Rod Dreher, best-selling author and senior editor at The American Conservative, has strongly argued against public education for years, recently warning of the “straight-up ideological indoctrination” making its way into curriculums. For children of Christian parents, he advocates for a Christian classical education (whether in a school or homeschool). In his recent bestselling book, The Benedict Option, he minces no words:
Because public education in America is neither rightly ordered, nor religiously informed, nor able to form an imagination devoted to Western civilization, it is time for all Christians to pull their children out of the public school system. If those reasons weren’t already enough, the corrosive effect of the toxic peer culture found among students in many public schools (as well as private ones) would confirm the case…Plus, public schools by nature are on the front lines of the latest and worst trends in popular culture. (155)
Elsewhere, Dreher writes of the commitment necessary from parents to counter the cultural torrent of progressivism:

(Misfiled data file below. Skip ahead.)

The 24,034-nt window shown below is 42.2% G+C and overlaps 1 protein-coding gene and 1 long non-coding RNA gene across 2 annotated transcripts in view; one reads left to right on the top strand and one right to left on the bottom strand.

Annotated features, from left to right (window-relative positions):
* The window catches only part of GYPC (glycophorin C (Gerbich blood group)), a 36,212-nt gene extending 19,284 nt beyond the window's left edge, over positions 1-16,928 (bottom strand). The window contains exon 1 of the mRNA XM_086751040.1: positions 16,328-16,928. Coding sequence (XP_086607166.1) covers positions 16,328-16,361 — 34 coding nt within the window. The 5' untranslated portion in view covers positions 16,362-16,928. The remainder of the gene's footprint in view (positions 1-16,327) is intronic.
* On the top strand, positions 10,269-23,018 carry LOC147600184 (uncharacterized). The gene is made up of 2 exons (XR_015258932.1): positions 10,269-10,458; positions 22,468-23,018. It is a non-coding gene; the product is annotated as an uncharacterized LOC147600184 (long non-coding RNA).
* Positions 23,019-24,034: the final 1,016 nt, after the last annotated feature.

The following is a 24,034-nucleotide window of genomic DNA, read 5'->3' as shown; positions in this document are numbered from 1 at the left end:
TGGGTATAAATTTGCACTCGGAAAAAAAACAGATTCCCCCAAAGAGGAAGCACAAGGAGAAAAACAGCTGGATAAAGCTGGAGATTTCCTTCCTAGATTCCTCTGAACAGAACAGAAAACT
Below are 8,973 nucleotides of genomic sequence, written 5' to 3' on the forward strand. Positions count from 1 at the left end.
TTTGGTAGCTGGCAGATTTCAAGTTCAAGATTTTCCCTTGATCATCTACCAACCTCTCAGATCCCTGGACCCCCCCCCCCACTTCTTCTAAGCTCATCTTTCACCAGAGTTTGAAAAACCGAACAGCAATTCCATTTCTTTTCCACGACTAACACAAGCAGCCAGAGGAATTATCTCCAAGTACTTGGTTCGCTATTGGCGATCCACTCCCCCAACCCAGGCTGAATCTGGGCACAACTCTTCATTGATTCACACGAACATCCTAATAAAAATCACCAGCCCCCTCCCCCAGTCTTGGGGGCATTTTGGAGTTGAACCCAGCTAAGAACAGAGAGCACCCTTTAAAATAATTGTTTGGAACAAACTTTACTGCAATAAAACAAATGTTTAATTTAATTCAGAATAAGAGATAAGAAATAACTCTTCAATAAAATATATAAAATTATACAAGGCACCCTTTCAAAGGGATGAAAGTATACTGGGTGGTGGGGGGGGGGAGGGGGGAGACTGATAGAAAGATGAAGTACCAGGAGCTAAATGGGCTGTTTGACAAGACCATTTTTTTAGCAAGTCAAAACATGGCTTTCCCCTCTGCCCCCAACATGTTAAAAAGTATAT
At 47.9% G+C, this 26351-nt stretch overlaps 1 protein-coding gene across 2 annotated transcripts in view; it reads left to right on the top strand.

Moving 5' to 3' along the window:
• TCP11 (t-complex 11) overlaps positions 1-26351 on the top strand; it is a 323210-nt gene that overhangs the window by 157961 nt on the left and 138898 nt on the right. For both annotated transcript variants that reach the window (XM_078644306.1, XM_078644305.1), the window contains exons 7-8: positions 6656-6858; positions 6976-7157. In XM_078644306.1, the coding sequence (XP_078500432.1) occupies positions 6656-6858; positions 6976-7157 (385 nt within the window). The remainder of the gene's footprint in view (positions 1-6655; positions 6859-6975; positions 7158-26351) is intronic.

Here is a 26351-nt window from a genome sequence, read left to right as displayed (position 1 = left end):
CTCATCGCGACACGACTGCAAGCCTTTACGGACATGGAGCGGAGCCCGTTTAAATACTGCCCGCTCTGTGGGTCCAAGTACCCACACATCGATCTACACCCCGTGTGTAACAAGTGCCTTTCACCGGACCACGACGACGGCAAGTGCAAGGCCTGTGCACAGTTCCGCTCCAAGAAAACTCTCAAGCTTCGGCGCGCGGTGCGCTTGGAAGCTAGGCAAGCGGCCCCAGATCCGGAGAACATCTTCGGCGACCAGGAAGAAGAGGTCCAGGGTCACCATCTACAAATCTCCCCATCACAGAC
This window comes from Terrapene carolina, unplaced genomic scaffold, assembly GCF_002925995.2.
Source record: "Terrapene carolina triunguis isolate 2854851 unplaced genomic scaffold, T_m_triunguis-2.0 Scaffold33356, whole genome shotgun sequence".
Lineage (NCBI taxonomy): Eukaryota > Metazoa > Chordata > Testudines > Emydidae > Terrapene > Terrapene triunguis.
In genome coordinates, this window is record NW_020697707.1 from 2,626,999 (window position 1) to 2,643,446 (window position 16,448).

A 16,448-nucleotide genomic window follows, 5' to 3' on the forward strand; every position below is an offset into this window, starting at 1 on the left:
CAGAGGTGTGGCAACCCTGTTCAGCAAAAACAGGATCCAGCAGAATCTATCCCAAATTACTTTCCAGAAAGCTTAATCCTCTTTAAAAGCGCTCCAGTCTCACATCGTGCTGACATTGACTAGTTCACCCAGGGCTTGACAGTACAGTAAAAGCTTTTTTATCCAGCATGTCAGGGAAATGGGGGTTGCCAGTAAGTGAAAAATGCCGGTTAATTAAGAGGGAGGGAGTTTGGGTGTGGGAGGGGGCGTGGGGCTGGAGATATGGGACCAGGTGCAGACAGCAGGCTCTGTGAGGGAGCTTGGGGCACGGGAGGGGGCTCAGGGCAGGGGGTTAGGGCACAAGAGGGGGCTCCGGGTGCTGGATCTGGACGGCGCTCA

There is not going to be any middle ground. Either you are firmly and consciously countercultural, or you and your kids are going to be swept along with the broader culture. One of my sources, an immigrant from a Soviet bloc country, told me that his US-born children were educated in well-regarded suburban public schools, and that the woke curriculum there, as well as the progressive ethos among the other students, overcame all his stories and warnings from his youth about where wokeness leads.
Dreher describes a classical Christian education as “built by marrying the Greco-Roman ideal that the purpose of education is to cultivate virtue and wisdom, to the traditional Christian worldview.” Further, “Classical Christian education takes a Great Books approach to the curriculum. It presents the canonical Western texts and works of art to students, using a medieval structure called the Trivium” (160).
About the series: Around the country there are influential voices in various fields who have spoken carefully and constructively on education. In the Prominent Voices series, you’ll hear from some of them. The goal of the series is to gain perspective and sharpen our thinking about the issues, even where differences may be apparent.